This is a large adventure that centers around a ‘new’ race and their attempt to free a powerful demon. While it is plot based it has a great deal of freedom associated with it. The various encounters tend to be very interesting and there are many non-combat options available.
It is a fairly universal truth that demon gods tend to be jerks. In ages past a race of demons betrayed a demon god and as a result had their demonhood stripped and were banished to the material plane. Recently a demon lord has promised to return their power to them. As a part of that plan the fallen demons are trying to free a powerful demon that was trapped in a magic axe by the forces of Law. To do this they need to steal a book, find the axe, and sacrifice over 700 innocent souls to the axe. Simple enough. Then the party shows up …
The adventure has two distinct parts. In the first the party probably is involved with a raid on a library near an inn they are staying at, followed up with an investigation in to why the humanoids raided a library. In the second part the party learns of the main plot and attempts to foil it. The core of the adventure is very simple: talk to some orcs, grab the axe, and then maybe kill the leader of the fallen demons. The extra detail available is what really sets this adventure apart. There are lots and lots of places to poke in to if the party doesn’t get on the railroad. This is the way I like to see these plot based adventures take shape. There’s a plot taking place and there are a lot of places between the party and the plot. Those places might have information, they might not. They might be friendly, or not. The party gets to poke around and take things at their own pace and get to decide how to proceed, where to go, and what to do.
As an example, there’s a trail through a forest. It passes next to/near a barrow mound. Does the party poke around? Side Trek! Another example revolves around a poor farm widow. Her only love left in life is her small daughter (everyone sees this coming right?) When the party passes by she rushes out of her house to give the party a freshly baked apple pie. No, sorry, just kidding. She rushes out to tell the party her daughter was snatched up by a giant bird earlier in the day and implores them to help. Thus starts a little side trek up the side of a mountain to the giant birds nest. Along the way the party may encounter a hippie yeti drum circle, a reticent stone giant tribe, and others. As with most of the encounters in this adventure, the various humanoids are not immediately hostile, have their own things going on, and may have some information for the party. They generally act like those sorts of humanoids might. The orc king doesn’t get too upset if the players kill some of his tribe if they offer a good explanation. “They annoyed me” is an explanation the king can understand. These encounters are BIG. 90+ yetis. 30+ stone giants. The lairs take several pages to describe and are full of quirky little things, mostly with the personalities of the inhabitants. And yet, these are mostly optional encounters. Oh, and the little girl has formed an attachment to the mommy roc and her chicks. Mom is getting a bit on in years and mistook the girl for a chick. Good luck gang!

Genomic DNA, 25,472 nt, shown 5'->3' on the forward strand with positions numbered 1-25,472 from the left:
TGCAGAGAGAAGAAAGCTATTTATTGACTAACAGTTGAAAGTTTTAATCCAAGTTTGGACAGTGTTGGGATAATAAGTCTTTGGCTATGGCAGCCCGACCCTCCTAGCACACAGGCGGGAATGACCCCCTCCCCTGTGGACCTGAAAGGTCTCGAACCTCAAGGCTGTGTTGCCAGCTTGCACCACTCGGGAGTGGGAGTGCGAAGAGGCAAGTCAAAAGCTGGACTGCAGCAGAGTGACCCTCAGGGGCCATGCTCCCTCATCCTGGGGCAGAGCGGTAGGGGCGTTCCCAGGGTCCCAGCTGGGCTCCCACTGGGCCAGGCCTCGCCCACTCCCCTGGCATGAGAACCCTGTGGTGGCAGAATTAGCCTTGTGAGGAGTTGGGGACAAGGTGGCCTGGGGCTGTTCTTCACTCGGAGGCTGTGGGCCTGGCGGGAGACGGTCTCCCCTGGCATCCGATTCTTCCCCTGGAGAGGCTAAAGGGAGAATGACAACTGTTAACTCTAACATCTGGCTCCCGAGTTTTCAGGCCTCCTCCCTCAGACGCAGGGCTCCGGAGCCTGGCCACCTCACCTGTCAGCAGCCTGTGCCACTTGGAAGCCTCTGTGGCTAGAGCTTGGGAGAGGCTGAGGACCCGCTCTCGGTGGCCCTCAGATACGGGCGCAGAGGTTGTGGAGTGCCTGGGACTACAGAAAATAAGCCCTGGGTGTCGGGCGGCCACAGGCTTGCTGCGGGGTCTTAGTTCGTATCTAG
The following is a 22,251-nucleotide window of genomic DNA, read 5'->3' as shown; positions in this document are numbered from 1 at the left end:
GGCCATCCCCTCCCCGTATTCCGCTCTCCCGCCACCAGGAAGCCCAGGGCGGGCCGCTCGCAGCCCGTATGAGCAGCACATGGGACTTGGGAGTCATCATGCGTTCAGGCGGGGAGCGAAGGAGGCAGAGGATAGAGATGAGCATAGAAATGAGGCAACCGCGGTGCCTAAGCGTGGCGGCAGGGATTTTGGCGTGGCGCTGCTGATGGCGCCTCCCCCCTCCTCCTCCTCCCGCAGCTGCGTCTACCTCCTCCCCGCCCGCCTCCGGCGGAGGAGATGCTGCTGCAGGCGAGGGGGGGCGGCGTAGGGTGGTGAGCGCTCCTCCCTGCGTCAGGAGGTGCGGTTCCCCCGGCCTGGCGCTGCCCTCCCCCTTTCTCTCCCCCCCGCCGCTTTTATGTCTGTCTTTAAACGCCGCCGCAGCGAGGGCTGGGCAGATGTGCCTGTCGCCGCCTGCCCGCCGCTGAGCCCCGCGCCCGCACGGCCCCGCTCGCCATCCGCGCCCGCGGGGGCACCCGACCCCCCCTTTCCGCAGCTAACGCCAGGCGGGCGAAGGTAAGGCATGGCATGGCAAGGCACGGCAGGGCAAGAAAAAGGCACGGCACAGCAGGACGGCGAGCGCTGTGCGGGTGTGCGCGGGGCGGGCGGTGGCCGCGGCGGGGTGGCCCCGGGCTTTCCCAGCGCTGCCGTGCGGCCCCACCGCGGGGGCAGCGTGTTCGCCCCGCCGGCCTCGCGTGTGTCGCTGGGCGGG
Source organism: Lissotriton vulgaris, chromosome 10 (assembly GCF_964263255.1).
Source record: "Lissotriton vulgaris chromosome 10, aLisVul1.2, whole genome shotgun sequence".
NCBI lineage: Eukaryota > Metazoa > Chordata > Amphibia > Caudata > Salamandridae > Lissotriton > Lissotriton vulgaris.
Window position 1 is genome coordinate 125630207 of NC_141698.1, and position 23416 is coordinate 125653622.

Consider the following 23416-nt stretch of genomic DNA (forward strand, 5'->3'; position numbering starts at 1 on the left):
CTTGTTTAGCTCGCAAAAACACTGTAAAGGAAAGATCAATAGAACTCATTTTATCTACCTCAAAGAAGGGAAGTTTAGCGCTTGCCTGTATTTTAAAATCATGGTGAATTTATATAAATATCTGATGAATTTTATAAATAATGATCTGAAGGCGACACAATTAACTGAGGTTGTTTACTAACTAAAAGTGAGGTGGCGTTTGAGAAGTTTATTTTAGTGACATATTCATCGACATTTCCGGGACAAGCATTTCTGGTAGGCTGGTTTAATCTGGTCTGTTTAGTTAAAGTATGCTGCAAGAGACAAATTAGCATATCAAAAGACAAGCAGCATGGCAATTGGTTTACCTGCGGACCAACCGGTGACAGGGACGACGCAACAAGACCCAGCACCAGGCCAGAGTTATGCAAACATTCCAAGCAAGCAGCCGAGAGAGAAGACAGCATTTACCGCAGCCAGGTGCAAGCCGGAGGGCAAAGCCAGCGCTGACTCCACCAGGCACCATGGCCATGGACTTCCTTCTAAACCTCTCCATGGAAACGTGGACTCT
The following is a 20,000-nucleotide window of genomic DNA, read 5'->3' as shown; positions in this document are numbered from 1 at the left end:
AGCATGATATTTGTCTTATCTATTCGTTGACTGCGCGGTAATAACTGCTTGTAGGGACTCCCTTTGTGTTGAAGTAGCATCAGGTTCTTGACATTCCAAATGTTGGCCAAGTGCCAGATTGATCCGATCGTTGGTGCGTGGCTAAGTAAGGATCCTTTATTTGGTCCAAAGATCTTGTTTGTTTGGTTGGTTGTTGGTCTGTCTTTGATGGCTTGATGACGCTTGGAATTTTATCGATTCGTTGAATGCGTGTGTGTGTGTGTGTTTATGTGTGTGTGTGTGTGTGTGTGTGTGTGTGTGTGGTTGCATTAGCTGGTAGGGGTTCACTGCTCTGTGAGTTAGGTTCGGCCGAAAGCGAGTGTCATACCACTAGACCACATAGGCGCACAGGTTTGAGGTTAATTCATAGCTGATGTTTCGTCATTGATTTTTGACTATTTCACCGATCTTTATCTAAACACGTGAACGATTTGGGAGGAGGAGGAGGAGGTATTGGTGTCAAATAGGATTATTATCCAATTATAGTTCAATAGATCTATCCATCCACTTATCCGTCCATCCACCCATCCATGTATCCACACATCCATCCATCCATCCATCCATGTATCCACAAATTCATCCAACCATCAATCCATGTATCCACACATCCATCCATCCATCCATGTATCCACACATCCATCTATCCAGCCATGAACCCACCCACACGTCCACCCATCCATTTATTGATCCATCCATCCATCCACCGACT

Those sorts of things abound in this adventure. There is a pretty decent assortment of places for the party to poke in to and explore as they try to find the tracks. Most of them offer guidance on how to get back to the main adventure. And yet it doesn’t feel forced and these optional encounters add a lot of atmosphere and are dripping with good roleplaying opportunities and social interactions, between the players and between the NPC’s. There are only two areas that stick out as being issues. First, there are not really regional/area wilderness maps. There is a diagram or two, not to scale, with the general locations of the encounters noted on it. The text then says things “it will take two days to get to Farmer Ted’s house.” This is a bit unusual, IMHO. I probably don’t need the scaled maps … but I like them anyway. Secondly, there is one major location missing, that of the humanoids who actually raided the library. That MIGHT be an issue, although I suspect the players will ignore it given the large amount of other information that can easily pop up. On the plus side, there is some excellent advice sidebars for handling certain situations (How do we get 700 prisoners out of an evil city?) and some good notes on how various organized creatures respond to incursions in to their lairs/homes. I fee that this shows some serious playtest chops and corrections/additions made from those playtests. RPG players can be very imaginative but the degree to which tis module covers certain situations, without feeling forced, shows some pretty comprehensive thinking/playing of the adventure.
Earlier I described this as a plot-based adventure. I may be wrong in that. There are many locations, including a finale location, and the characters have some goals and discover some others. The fallen demons have their own agenda that they pursue regardless of the characters actions. Perhaps it would be more accurate to say that it’s laid out like a plot-based adventure however it is, at its heart, a set of locations for the party to explore/interact with.
This is available on DriveThru.
Just took a look at the adventure and first thing i see upon reading the intro is the badguys called “fallen ELVES” (ugh, Drow/Orc expies) and no references to betrayal of a demon god OR fall from demonhood to mortality? Is that right, some sort editing error, did i get a draft/joke version or what? I’m kind of baffled to say the least.